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Avoiding Leaking Connections With NHibernate And TransactionScope

Update: As of NHibernate 3.1, this is no longer an issue.

One of the applications we’re currently working on wasn’t responding anymore on the development server. The logfile showed the following message:

System.InvalidOperationException: Timeout expired. The timeout period elapsed prior to obtaining a connection from the pool. This may have occurred because all pooled connections were in use and max pool size was reached.

We’ve been using NHibernate in almost all of our projects for about 2 years now and we’ve never had this issue before. The thing is though, we never used System.Transactions’ TransactionScope class before and always used NHibernate’s transactions directly. In this project, we’re using TransactionScope for the first time (mostly because we need distributed transactions occasionally) so I immediately suspected that we were either doing something wrong with it, or that there was a bug somewhere.

After a while I managed to reproduce the problem with the following simple test fixture:

If you assign counter a value that is greater than your ‘Max Pool Size’ value of your connection string, then you will get the following exception once you’re going through the loop for the ‘Max Pool Size’ + 1 time:

System.InvalidOperationException : Timeout expired. The timeout period elapsed prior to obtaining a connection from the pool. This may have occurred because all pooled connections were in use and max pool size was reached.

Bingo!

In normal situations, you would obviously call the Complete method of the TransactionScope instance before it is disposed to commit the current database transaction. But in a situation where you can’t call the Complete method (as in: when an exception has occurred and you want to rollback the transaction), your database connection will actually leak until you’ve used up all of the connections in your connection pool.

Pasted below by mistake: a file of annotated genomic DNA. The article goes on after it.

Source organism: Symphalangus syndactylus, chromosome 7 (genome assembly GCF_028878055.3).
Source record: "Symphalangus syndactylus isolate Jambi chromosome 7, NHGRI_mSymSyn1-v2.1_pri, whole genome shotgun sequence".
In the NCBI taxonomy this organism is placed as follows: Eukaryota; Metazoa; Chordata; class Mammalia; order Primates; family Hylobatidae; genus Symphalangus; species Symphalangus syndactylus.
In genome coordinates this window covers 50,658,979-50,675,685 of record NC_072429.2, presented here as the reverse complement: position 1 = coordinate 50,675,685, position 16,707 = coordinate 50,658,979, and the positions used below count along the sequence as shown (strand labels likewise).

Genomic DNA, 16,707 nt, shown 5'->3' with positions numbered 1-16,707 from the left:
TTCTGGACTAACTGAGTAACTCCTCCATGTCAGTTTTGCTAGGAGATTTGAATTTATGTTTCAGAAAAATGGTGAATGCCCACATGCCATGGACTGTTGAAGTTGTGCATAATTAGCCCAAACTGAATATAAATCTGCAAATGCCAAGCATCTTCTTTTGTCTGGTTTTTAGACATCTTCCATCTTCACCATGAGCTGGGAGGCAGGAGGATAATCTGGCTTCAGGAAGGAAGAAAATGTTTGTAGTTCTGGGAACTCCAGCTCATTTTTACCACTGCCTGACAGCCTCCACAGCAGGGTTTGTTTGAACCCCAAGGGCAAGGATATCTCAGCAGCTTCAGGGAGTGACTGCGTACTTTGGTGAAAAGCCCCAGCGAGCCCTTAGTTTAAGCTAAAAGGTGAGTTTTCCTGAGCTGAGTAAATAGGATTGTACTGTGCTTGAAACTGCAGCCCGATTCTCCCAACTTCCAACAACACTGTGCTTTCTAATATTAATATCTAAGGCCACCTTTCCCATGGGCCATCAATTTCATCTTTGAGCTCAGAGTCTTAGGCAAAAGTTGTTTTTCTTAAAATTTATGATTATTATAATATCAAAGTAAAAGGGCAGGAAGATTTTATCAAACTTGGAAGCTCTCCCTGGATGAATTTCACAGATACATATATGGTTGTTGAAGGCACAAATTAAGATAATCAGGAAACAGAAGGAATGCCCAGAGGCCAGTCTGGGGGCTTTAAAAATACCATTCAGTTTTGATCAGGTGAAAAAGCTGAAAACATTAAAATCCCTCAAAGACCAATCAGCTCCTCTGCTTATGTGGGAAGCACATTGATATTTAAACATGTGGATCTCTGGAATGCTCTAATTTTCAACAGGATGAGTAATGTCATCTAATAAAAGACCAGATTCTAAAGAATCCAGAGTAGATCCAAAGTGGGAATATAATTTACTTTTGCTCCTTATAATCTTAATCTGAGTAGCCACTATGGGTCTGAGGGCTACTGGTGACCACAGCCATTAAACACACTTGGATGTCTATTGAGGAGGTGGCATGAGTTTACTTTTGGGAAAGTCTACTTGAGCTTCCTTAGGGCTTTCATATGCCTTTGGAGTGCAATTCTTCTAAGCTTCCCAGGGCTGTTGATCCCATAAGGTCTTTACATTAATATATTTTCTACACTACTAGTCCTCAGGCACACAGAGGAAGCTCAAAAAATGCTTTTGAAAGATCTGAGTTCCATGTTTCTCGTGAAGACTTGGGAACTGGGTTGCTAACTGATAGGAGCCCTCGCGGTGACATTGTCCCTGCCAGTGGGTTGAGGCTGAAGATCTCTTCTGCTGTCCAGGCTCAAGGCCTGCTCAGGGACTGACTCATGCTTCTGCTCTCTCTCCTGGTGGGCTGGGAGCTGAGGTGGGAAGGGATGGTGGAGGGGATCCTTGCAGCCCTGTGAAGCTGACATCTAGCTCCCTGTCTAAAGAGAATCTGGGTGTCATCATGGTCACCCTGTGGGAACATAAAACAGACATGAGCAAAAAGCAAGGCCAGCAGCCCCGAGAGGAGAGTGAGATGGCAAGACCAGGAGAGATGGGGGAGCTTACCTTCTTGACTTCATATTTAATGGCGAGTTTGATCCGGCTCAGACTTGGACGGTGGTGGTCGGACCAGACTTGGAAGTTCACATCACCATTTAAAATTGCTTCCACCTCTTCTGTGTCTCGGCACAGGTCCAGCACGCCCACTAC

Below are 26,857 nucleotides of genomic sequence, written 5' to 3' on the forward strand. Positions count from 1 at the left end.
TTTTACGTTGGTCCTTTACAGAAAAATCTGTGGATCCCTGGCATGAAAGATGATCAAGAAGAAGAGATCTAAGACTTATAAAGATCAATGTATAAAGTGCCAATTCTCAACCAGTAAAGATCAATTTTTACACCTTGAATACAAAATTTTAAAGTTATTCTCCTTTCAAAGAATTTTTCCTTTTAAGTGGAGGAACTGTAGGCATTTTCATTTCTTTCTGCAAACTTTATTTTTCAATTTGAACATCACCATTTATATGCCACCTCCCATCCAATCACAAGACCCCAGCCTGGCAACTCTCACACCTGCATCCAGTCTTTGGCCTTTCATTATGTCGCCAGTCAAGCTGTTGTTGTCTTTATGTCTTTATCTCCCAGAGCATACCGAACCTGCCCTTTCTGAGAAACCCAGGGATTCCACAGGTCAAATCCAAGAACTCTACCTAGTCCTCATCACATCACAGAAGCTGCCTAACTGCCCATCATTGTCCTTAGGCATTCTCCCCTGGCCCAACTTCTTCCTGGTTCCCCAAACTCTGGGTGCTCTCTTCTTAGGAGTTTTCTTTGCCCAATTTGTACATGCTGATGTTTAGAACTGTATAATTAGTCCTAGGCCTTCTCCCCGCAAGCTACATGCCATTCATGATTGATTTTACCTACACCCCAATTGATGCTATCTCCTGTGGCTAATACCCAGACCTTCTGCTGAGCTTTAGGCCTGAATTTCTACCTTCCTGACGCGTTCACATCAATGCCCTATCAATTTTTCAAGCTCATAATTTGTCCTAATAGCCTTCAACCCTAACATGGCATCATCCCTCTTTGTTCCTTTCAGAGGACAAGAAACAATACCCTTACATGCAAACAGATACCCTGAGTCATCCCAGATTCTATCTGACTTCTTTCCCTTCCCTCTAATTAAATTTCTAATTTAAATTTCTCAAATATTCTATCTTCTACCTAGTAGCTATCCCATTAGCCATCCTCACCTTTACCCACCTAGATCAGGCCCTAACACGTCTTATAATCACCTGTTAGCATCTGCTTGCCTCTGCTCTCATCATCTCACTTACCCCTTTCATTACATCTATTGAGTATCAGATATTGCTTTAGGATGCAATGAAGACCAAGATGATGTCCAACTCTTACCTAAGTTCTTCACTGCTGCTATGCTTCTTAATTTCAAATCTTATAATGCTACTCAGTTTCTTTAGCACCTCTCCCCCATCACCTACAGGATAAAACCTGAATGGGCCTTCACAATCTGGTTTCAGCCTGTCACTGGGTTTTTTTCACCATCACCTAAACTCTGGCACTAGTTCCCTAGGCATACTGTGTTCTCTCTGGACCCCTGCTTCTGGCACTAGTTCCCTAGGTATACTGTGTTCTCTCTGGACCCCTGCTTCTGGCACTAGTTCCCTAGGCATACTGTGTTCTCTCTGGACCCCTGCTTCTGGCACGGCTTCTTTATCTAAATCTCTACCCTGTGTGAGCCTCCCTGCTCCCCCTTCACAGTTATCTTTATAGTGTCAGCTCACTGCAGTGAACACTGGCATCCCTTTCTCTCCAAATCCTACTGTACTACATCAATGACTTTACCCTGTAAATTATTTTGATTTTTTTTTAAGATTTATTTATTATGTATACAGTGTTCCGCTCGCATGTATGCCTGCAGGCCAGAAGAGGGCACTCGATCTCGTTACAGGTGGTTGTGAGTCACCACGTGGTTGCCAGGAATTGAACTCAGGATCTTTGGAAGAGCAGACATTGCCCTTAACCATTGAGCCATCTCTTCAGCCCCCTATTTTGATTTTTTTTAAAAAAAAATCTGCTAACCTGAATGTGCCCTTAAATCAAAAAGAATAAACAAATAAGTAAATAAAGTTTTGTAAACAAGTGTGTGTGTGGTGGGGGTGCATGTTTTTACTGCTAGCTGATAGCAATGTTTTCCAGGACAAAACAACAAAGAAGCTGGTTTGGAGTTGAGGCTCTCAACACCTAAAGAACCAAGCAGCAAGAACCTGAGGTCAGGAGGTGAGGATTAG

So the question is: How can we use a TransactionScope with NHibernate without leaking connections when we throw an exception (which should result in an automatic rollback of the current transaction)?

I was always under the impression that merely opening an NHibernate session within a transaction scope was actually OK and that the session’s connection would make use of the current ambient transaction (the one created by the outer TransactionScope). Pretty much every session-related action you perform in NHibernate results in calling the CheckAndUpdateSessionStatus method of the SessionImpl class, which in turn calls the EnlistInAmbientTransactionIfNeeded method. That (as you can probably guess) will automatically enlist the current NHibernate session in the ambient transaction, which is the one that was created by the TransactionScope. So, as I understand it, it should indeed be sufficient to open an NHibernate session within a TransactionScope to have every action performed by that session being enlisted in the current ambient transaction. And it actually behaves as transactional as you’d expect it to be. Your transaction is properly committed if you call the Complete method of the TransactionScope and it is indeed rolled back if you do not call the Complete method. The only problem (and it’s a major one obviously) is that you’re connection will leak when the transaction is rolled back.

Interestingly enough, if we change the test code to this:

Then the problem goes away. Transactions are correctly rolled back, and none of the connections leak anymore. It’s too bad that we still need to use NHibernate’s transactions only for the sake of being able to rollback in case of failure without leaking the connection, because again, when you’re not using an NHibernate transaction but are within a TransactionScope, your Session’s connection will indeed be enlisted in the transaction being governed by the TransactionScope. So there certainly appears to be some kind of bug in NHibernate when it comes to cleaning up the connection of a session that has been enlisted in a TransactionScope’s transaction which is rolled back instead of committed.

Now, since I frequently see people on the intarweb showing examples of using an NHibernate session together with a TransactionScope yet without using an NHibernate transaction, I'd might as well post the way that I believe is the safest, and that shouldn’t leak any connections.

If you need to rollback, simply throw an exception within the using block of the NHibernate transaction (before the transaction.Commit() call obviously) and everything takes care of itself.

Written by Davy Brion, published on 2010-05-06 13:16:31
Categories: msdtc , nhibernate

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